We review the whole record to determine whether there is sufficient competent and substantial evidence to support an award under the Workers' Compensation Law or if the award is contrary to the overwhelming weight of the evidence. Hampton v. Big Boy Steel Erection, 121 S.W.3d 220, 222-23 (Mo. banc 2003). This court may modify, reverse, remand for rehearing, or set aside the award of the Commission only if it determines that the Commission acted in excess of its powers, that the award was procured by fraud, that the facts found by the Commission do not support the award, or that there was not sufficient competent evidence in the record to warrant making the award. § 287.495.1. We defer to the Commission's factual findings and recognize that it is the Commission's function to determine the credibility of witnesses and evidence. Hornbeck v. Spectra Painting, Inc., 370 S.W.3d 624, 629 (Mo. banc 2012) (citation omitted).

Discussion

I. Law of the Case Doctrine

In our review of the record, we must first determine whether the issues raised in this second appeal between the same parties is barred by the law of the case doctrine. The law of the case doctrine provides that a previous holding in a case constitutes the law of that case and precludes re-litigation of issues previously decided on remand and subsequent appeal. Walton v. City of Berkeley, 223 S.W.3d 126, 128-29 (Mo. banc 2007) (citations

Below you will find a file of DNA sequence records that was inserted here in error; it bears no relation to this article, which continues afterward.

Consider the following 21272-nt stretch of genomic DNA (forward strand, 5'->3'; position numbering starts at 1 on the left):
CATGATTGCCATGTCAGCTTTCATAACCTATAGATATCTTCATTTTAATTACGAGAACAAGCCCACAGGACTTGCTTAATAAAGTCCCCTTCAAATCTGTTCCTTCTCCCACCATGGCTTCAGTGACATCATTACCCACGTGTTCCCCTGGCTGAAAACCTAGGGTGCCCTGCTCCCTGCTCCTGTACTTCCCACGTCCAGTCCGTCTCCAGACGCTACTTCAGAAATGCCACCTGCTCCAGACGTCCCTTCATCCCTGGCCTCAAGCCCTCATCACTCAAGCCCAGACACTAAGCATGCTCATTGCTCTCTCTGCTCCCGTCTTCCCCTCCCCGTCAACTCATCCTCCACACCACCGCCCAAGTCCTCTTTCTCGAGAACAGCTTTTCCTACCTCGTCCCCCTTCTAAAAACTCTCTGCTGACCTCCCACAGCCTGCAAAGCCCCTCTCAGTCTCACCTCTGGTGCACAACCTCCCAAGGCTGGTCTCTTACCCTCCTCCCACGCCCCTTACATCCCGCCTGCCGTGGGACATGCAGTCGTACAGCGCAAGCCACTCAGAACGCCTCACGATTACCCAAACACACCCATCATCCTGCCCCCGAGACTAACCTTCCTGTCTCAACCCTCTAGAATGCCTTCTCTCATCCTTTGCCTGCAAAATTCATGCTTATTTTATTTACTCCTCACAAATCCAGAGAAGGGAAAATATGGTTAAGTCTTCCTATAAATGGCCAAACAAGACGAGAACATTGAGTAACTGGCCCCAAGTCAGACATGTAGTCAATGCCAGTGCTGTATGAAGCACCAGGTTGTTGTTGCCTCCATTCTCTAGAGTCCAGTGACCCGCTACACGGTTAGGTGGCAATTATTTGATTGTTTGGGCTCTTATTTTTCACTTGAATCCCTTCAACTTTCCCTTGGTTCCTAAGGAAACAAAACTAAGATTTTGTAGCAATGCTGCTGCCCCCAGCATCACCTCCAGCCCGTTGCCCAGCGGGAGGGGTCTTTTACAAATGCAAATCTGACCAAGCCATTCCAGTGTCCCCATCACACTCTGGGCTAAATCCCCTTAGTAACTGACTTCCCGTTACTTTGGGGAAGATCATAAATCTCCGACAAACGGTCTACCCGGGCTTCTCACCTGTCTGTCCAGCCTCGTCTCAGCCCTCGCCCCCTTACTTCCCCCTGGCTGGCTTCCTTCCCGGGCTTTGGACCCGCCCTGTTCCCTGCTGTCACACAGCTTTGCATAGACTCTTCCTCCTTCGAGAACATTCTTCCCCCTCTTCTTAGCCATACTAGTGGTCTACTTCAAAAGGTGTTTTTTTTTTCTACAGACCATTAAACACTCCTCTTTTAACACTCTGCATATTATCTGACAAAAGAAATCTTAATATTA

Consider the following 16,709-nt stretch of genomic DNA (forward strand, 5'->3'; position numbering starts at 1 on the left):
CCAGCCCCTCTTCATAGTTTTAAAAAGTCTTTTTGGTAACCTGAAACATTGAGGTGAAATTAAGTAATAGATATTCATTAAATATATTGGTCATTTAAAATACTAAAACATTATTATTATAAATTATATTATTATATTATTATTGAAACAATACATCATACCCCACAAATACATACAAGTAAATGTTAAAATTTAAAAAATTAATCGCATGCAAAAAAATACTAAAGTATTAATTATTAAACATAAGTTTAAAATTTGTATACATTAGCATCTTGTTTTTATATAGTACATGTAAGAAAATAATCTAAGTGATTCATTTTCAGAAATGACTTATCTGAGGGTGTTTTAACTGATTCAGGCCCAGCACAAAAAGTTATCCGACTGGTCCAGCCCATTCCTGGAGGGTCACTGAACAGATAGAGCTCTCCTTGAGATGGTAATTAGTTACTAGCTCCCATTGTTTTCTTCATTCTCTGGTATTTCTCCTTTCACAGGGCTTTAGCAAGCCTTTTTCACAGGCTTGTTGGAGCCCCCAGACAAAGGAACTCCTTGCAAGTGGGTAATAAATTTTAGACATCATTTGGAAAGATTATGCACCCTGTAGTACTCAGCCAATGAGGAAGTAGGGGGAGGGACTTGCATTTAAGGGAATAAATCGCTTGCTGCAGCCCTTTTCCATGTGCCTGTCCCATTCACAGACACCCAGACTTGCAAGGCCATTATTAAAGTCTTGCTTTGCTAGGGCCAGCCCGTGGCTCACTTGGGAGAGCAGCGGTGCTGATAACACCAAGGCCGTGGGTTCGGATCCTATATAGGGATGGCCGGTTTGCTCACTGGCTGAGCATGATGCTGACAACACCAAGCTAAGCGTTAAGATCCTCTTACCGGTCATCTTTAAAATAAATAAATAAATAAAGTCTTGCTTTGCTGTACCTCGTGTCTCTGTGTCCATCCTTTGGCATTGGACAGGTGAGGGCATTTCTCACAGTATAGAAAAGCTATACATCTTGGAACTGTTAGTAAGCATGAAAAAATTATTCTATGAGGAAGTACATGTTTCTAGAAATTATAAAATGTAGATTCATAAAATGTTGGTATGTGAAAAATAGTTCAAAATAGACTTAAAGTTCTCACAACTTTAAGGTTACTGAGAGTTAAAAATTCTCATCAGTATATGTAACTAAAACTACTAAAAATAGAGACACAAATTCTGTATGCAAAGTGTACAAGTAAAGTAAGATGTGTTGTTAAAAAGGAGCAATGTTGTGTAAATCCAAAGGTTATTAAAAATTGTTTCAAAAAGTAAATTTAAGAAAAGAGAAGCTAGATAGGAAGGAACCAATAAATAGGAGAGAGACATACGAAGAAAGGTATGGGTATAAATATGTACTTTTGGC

Page 415

omitted). The doctrine governs successive adjudications involving the same issues and facts. Id. (citation omitted). " Generally, the decision of an appellate court is the law of the case for all points presented and decided, as well as for matters that arose prior to the first adjudication and might have been raised in the prior appeal but were not." Id. (citation omitted). " [T]he doctrine of the law of the case governs successive appeals involving substantially the same issues and facts, and applies appellate decisions to later proceedings in that case." Am. Standard Ins. Co. of Wis. v. Stinson, 404 S.W.3d 303, 314 (Mo. App. E.D. 2012) (citing Williams v. Kimes, 25 S.W.3d 150, 153 (Mo. banc 2000)).

" The doctrine of law of the case, however, is not absolute." State ex rel. Alma Tel. Co. v. Pub. Serv. Comm'n, 40 S.W.3d 381, 388 (Mo. App. W.D. 2001) (citations omitted). Rather, the doctrine is a rule of policy and convenience; a concept that involves discretion. Id. (citation omitted). We have discretion to refuse to apply the doctrine where the first decision was based on a mistaken fact or resulted in manifest injustice or where a change in the law intervened between the appeals. Id. (citations omitted). Further, where the issues or evidence on remand are substantially different from those vital to the first adjudication and judgment, the doctrine may not apply. Id. (citations omitted).